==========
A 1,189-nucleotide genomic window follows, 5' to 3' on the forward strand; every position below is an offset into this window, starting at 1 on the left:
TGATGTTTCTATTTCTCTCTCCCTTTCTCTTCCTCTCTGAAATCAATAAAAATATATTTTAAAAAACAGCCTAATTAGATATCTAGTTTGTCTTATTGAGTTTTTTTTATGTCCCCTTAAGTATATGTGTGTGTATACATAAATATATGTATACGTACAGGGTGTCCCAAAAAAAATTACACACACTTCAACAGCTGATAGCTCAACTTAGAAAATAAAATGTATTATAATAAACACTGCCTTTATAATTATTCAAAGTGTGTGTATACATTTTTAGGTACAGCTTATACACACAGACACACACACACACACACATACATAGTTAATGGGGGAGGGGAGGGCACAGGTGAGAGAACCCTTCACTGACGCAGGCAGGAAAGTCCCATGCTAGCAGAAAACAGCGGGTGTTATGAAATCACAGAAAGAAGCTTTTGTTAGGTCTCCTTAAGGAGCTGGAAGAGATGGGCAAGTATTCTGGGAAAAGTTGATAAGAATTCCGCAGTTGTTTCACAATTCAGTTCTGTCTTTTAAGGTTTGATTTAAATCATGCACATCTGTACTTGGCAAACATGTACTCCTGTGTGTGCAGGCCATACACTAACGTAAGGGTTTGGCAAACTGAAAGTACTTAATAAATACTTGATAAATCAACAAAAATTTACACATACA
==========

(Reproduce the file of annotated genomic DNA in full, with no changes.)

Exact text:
A 1,189-nucleotide genomic window follows, 5' to 3' on the forward strand; every position below is an offset into this window, starting at 1 on the left:
TGATGTTTCTATTTCTCTCTCCCTTTCTCTTCCTCTCTGAAATCAATAAAAATATATTTTAAAAAACAGCCTAATTAGATATCTAGTTTGTCTTATTGAGTTTTTTTTATGTCCCCTTAAGTATATGTGTGTGTATACATAAATATATGTATACGTACAGGGTGTCCCAAAAAAAATTACACACACTTCAACAGCTGATAGCTCAACTTAGAAAATAAAATGTATTATAATAAACACTGCCTTTATAATTATTCAAAGTGTGTGTATACATTTTTAGGTACAGCTTATACACACAGACACACACACACACACACATACATAGTTAATGGGGGAGGGGAGGGCACAGGTGAGAGAACCCTTCACTGACGCAGGCAGGAAAGTCCCATGCTAGCAGAAAACAGCGGGTGTTATGAAATCACAGAAAGAAGCTTTTGTTAGGTCTCCTTAAGGAGCTGGAAGAGATGGGCAAGTATTCTGGGAAAAGTTGATAAGAATTCCGCAGTTGTTTCACAATTCAGTTCTGTCTTTTAAGGTTTGATTTAAATCATGCACATCTGTACTTGGCAAACATGTACTCCTGTGTGTGCAGGCCATACACTAACGTAAGGGTTTGGCAAACTGAAAGTACTTAATAAATACTTGATAAATCAACAAAAATTTACACATACA